A numerous party embraced the opportunity of seeing over this famous and extensive establishment. The Birkenhead Works were originally established in 1824 by the grandfather of the present proprietors. They cover an area of more than twenty acres, and include a series of five docks for the construction and repair of vessels of all classes. The engineers', smiths', and joiners' shops occupy a building three storeys high, and have a run of more than 1000 feet, and a depth of 60 feet. The erecting shop and large engineering tools occupy the ground floor. The fitting shop and light tools are on the first floor, whilst the pattern and millwrights' shops are on the second floor. There are, besides, boiler shops, armour-plate bending shops, moulding loft, wood-working machinery, and other departments. The works and yard are intersected by a system of railways connected with the main line. Outside the entrances to the graving-docks, between low and high water-mark, a gridiron has been constructed for overhauling steamers. It extends a distance of 650 feet, and is formed on the solid rock. On the north side of the largest graving-dock there is a 50-ton steam crane, used for lifting the engines and boilers into the vessels under construction. All the buildings are separated from each other by fireproof partitions. In addition to the departments already referred to, the works comprise saw-mills, drying stores, rigging lofts, paint shops, and a dining-room for the workmen, measuring 60 feet by 30 feet.
The visitors saw in course of construction at Messrs. Lairds' Works two paddle-wheel steamers for the London and North-Western Railway Company, for their express-passenger service between Holyhead and Dublin. The length is 310 feet; beam, 33 feet; tonnage, builder's measurement, 1623 tons. The engines are of the ordinary oscillating type, to develop about 3200 indicated horse power. The hulls were being constructed of steel, and in the engines Whitworth's fluid compressed steel and Siemens-Martin steel have been introduced.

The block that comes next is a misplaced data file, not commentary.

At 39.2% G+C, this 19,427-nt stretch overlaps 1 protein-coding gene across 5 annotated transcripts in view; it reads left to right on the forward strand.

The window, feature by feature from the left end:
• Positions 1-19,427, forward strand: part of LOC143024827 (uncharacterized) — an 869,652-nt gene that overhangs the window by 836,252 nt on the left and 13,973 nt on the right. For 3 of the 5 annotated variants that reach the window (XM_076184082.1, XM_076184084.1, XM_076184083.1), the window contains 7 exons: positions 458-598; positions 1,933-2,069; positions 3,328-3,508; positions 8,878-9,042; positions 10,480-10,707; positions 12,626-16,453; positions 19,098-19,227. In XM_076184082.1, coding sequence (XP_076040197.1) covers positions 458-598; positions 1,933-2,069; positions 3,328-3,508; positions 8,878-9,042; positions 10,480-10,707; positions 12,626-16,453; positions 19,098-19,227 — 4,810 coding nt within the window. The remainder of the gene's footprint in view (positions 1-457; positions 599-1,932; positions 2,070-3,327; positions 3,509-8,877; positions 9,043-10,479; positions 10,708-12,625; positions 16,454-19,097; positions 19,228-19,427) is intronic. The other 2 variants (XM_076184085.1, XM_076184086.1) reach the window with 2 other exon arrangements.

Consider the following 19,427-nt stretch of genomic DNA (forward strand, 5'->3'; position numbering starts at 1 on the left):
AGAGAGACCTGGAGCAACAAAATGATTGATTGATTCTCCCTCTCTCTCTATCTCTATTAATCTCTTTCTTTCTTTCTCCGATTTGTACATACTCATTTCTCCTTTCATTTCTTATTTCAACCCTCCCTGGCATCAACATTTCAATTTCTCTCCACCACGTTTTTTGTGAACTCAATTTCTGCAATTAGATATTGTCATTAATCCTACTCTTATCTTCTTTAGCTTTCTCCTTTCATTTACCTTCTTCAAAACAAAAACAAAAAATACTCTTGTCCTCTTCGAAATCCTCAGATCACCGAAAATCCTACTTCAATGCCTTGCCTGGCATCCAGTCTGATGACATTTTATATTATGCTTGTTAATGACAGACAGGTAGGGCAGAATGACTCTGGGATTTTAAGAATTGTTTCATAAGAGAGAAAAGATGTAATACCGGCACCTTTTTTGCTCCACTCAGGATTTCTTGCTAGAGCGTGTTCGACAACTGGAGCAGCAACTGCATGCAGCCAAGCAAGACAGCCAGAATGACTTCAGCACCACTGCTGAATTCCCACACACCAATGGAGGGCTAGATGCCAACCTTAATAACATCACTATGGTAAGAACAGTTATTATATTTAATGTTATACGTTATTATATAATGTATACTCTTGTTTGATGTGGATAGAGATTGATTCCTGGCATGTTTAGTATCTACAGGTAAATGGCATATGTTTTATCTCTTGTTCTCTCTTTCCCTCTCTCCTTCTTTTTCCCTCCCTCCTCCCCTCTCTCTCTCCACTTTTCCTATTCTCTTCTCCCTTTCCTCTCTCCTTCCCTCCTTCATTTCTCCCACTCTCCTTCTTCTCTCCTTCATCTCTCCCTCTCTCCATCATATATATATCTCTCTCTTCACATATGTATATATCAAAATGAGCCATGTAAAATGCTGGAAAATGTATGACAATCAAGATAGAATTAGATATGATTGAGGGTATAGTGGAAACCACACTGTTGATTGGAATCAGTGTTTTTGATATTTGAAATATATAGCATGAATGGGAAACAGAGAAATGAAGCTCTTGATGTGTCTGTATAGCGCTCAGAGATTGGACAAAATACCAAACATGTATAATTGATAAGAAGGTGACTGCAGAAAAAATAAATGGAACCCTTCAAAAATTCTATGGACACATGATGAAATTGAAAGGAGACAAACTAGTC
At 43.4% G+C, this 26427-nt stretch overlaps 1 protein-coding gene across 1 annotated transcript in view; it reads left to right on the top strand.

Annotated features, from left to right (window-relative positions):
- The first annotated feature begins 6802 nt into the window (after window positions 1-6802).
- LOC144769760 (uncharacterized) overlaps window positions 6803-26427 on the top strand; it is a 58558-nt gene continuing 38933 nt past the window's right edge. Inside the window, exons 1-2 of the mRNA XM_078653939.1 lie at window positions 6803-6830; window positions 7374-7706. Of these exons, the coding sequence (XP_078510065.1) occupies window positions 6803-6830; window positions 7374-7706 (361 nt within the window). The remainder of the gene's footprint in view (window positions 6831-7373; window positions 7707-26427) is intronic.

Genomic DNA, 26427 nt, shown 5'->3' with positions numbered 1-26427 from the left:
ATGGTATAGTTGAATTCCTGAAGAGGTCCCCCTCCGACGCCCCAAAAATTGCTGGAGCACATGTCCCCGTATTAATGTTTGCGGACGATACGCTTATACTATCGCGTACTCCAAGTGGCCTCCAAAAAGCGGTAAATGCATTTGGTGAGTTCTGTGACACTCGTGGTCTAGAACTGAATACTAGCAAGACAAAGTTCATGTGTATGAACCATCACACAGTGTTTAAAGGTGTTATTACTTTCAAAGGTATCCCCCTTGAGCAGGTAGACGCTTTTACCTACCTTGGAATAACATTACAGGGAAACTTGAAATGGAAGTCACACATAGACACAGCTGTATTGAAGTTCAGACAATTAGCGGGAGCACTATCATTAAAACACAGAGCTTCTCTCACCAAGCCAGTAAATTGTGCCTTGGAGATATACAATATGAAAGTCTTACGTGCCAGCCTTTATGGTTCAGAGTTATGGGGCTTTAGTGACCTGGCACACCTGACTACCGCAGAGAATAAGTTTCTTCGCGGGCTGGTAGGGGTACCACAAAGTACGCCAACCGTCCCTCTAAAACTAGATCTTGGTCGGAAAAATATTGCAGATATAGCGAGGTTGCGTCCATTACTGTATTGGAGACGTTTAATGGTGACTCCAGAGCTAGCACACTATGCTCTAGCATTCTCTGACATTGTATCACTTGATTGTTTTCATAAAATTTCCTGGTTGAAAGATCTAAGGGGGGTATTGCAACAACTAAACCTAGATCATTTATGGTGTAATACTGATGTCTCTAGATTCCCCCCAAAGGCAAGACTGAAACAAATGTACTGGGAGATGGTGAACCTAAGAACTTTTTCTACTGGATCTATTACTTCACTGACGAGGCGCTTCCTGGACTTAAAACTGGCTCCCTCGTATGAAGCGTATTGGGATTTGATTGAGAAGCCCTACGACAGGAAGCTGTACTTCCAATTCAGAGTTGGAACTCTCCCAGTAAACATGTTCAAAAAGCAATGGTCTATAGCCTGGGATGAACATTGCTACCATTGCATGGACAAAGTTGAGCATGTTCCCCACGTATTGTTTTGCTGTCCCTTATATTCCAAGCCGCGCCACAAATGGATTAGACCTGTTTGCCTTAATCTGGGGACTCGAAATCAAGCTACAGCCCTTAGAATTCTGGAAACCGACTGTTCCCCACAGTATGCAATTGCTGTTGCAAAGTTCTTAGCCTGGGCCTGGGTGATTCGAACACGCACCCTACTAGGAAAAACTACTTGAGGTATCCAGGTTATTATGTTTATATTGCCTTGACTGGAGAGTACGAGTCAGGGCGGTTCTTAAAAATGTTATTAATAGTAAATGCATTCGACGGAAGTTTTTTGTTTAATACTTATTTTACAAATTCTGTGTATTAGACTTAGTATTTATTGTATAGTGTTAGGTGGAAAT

There were several other steamers building; amongst these, for the British Admiralty, a very powerful twin-screw of Siemens-Martin steel for towing and relief service; a paddle of about 555 tons; a screw of about 800 tons for foreign account; and two gunboats of iron sheathed with wood and zinc, which were fitting out for the Portuguese Government.
Since it was started in 1824, the total number of vessels built at this establishment has been 480, having an aggregate tonnage of 265,996 tons. The number of vessels lengthened is 27, and they have been increased in tonnage by 7470 tons. The engines fitted in vessels built at these works represent a nominal power of 47,890 horses, of which 26,988 horse power have been constructed on the premises. In addition to these, there have been built for the English Admiralty, foreign Governments, and the mercantile marine, to be fitted on board vessels built at H.M.S. Dockyards, or by other builders, engines amounting to 10,280 horse power, making the aggregate power of engines turned out at the Birkenhead Works up to the present time 37,268 horse power.
The third party of excursionists, who selected the Liverpool Docks and Grain Warehouses for inspection, saw enough to excite their surprise at and admiration of the commercial resources of the town and port. The grain warehouses are the largest of their kind in the kingdom. They occupy an area of 11,550 square yards, and contain a total floor space of 57,000 square yards, with storage for over 200,000 qrs. of grain.
There are now on the Liverpool side of the Mersey about fifty docks, branch docks, half-tide docks, and graving docks, while on the Birkenhead side there are about thirty more. The river frontage of the docks extends nearly eight miles from north to south, and a river wall made of granite extends over the whole of this distance. The seven basins in connection with the Liverpool docks have a water area of nearly six acres, and a lined quayage of more than a mile. The entire area of the docks on the Birkenhead side of the river is 506 acres, which, added to an area of 1053 acres of docks on the Liverpool side, makes up a grand total of 1559 acres of dock accommodation, of which over 433 acres is water space, while the quay space extends over twenty-eight miles. In the construction of this system an outlay of over fifteen millions sterling has been incurred, and it is proposed to spend an additional two millions in its further development.